The best part about olympic weightlifting is the overall power you will develop as a result. The amount of strength needed to get a barbell full of of weight off the ground and over your head is much more than you would expect. Trust me, when I originally started with the program I could barely do the bar, and now I am doing 125. It was a slow process due to the fact I had some issues with my shoulders and needed to really build up some flexibility, but the process is showing some fruits as I add a little extra weight every week. I definitely feel a lot more powerful in my upper body even though I am not utilizing the classic weight lifting tropes of bench presses and curls. So I am sure you are also asking another question when I keep mentioning the build up of power and force? Shouldn’t this be called power lifting? Well, there is a pretty big difference between power lifting and olympic lifting. https://breakingmuscle.com/fitness/the-scientific-differences-between-weightlifting-and-powerlifting The biggest difference is the type of lift. Powerlifting meets usually focus on the dead lift, the back squat and the bench press, which are all fine methods of working out and developing strength. But here is the biggest difference…powerlifting requires less body control. While there are proper ways to do the dead lift, back squat and bench press, these lifts can be compensated with a little bit of elbow grease and determination. This might mean you body is gaining strength in certain areas, but lacking in others. Olympic lifting forces you to look at your body as one complete mechanism, with all gears perfectly lined up and well greased to make the movement work. So while you got your one rep max on the bench press, learning to coordinate a full snatch will take time and witness you training with lighter weights than you are used to. There is a reason why so many bodybuilders and power lifters avoid this style of training, mainly because A) it requires more patience and work, and B) finding certified trainers to teach and correct your forms are hard to find. This is what makes Parsons Training so valuable to you. We have multiple trainers that are certified to teach olympic weightlifting, which is a valuable asset for you as you continue with your health and wellness regime. Take my word on it in regards to this one. It’s not all about learning how to swing a bar over your head. It’s about working tense and tight muscle fibers that you never suspected being tight. It’s about coordinating cardio AND power all in one ferocious movement that is both exhilarating and beneficial to your health. Even if you think this method of working lacks drama, one of the most riveting moments in Olympic history was when two diminutive olympic lifters went to battle in 1996, breaking four work records in five minutes! https://youtu.be/VfpuHTKgllk Watch this video, you will be inspired!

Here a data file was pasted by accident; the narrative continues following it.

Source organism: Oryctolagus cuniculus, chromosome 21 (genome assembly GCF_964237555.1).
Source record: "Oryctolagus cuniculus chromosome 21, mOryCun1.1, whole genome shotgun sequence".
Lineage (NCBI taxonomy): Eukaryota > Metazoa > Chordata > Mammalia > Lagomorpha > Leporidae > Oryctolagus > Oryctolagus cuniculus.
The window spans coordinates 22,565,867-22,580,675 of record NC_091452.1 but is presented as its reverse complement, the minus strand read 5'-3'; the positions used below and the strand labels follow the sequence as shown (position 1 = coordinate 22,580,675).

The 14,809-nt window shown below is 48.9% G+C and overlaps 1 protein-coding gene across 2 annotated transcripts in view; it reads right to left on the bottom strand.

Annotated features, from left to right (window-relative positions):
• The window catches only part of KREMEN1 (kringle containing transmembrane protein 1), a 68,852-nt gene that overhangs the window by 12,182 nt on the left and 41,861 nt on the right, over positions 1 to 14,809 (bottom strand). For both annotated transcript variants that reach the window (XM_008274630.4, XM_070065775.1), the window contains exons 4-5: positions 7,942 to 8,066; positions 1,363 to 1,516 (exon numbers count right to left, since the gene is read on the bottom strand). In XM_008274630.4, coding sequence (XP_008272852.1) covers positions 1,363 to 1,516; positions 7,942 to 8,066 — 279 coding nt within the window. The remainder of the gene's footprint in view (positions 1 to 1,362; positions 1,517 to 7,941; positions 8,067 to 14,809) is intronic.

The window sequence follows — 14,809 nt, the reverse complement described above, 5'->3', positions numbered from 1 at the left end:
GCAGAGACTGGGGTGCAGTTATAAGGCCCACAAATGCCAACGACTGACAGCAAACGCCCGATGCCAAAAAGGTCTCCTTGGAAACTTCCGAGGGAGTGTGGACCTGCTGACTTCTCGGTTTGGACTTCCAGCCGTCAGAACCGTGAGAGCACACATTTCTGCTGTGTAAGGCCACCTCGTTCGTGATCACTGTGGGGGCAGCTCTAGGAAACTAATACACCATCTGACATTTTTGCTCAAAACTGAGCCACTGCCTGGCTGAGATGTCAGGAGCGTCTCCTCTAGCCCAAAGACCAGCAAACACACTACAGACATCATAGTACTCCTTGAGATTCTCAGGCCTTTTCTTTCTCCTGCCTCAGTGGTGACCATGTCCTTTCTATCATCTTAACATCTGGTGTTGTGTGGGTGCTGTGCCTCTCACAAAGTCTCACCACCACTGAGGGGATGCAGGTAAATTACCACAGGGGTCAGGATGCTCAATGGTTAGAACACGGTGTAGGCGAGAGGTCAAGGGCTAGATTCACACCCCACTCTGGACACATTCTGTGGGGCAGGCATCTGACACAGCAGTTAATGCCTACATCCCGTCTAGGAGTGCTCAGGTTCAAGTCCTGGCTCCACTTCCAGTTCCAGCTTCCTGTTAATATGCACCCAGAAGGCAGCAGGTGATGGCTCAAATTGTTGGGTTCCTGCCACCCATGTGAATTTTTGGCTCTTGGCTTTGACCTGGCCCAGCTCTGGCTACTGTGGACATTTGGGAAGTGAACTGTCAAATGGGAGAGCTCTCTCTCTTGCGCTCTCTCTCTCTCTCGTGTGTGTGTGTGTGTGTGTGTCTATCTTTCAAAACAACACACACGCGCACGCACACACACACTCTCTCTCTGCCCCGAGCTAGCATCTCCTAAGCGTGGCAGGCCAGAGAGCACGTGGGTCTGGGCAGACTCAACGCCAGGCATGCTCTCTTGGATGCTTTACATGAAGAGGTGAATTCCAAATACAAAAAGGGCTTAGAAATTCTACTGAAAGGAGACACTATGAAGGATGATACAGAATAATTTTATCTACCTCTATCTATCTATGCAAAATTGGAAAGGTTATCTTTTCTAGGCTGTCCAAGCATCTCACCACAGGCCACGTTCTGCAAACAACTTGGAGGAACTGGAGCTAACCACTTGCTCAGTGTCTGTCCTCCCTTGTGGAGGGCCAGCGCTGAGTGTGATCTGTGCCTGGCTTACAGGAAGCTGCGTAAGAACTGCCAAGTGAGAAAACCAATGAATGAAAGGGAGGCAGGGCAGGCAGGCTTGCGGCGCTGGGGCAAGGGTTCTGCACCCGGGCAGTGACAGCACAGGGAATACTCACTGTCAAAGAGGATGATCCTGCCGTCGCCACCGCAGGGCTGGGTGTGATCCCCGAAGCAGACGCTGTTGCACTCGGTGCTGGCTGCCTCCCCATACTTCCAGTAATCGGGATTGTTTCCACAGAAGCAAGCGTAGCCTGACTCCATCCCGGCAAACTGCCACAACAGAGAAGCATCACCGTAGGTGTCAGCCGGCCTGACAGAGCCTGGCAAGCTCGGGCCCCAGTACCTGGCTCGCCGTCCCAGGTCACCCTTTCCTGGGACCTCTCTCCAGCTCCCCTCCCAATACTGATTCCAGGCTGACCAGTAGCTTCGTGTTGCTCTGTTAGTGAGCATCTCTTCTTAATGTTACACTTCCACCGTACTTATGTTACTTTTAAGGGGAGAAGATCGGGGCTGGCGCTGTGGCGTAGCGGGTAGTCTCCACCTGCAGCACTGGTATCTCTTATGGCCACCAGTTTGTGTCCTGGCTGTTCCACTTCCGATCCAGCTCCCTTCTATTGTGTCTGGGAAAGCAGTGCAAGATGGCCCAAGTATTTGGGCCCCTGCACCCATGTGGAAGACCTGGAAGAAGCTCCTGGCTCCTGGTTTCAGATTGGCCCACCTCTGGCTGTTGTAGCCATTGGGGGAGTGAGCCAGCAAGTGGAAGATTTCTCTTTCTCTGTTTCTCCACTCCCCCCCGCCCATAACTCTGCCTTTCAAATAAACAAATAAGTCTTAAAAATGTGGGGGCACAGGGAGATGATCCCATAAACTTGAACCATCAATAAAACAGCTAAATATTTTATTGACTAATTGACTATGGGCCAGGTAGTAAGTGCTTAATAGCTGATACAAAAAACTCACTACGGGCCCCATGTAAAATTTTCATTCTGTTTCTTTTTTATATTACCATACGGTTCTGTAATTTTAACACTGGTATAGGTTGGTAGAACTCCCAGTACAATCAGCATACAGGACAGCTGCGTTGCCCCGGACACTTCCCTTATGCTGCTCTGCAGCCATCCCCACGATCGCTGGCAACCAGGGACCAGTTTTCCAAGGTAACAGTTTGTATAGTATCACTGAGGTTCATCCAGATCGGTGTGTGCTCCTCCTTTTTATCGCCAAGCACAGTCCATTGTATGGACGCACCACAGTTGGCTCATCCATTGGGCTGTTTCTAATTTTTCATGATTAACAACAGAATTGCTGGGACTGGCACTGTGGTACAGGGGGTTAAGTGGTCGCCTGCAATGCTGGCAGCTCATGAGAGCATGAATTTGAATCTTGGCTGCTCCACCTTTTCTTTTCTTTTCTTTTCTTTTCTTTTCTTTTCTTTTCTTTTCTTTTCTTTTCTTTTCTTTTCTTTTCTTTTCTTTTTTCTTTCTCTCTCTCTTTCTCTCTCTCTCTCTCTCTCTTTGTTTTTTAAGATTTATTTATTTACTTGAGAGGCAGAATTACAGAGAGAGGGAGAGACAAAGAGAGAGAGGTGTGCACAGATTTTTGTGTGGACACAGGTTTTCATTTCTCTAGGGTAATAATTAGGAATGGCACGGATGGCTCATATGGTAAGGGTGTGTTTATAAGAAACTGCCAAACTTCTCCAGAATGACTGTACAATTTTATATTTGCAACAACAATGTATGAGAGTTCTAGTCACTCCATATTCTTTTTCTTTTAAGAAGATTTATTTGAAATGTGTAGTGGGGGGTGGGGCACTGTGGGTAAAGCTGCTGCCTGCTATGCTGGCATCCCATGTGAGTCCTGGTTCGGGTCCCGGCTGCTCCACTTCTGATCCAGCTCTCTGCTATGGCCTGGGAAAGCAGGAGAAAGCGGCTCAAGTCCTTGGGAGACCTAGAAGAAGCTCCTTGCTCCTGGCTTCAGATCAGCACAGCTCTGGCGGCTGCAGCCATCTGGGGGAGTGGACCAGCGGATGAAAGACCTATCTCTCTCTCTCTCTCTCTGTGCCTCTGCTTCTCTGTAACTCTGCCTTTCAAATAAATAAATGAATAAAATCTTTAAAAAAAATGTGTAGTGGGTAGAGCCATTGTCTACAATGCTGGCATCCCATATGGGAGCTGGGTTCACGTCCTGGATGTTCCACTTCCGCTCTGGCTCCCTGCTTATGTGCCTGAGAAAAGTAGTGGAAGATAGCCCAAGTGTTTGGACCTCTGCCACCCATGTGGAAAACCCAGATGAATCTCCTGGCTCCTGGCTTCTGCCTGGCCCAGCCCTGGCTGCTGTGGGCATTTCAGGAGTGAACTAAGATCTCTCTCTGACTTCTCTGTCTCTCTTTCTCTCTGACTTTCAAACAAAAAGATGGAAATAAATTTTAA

Now when you see those minuscule men throw around enough weight to match a modern Smart Car, you might start thinking this sort of thing is impossible to reach. But let me bring you in on a secret…it doesn’t matter how old you are or “out of shape” you might believe yourself to be. While assessing the long term goal of doing olympic weightlifting must be carefully decided by your trainer, you are never too old to work on this sort of training. There are great many benefits to doing olympic weight lifting as well. http://main.poliquingroup.com/Tips/tabid/130/EntryId/2295/Top-Five-Benefits-of-Olympic-Weightlifing.aspx First and foremost, you will see massive changes in your speed, strength and mobility…perfect details for a budding athlete or someone like myself who is trying to shake off the last vestiges of a 400-pound body. But it can also be great for the older crowds, for doing these types of lifts will increase your flexibility and also help reduce body fat. You will also strengthen you bones and keep your mind active, which are both necessary ingredients to a long and happy life. Wait a sec, how does it reduce body fat? Well, think about the amount of energy you will need to get that bar over your head. Not only are you working on strength, you are forcing your body to dig deep and use the stored energy you have in your fat cells (in addition to the foods you have eaten). And ladies, I know it sounds like this is something strictly tailor-made for men, Parsons Training will not only teach you to do this type of training but openly encourage you. While lesser minds like to spout off about women and weight lifting, there is no better way to build a better version of yourself than through olympic weight lifting.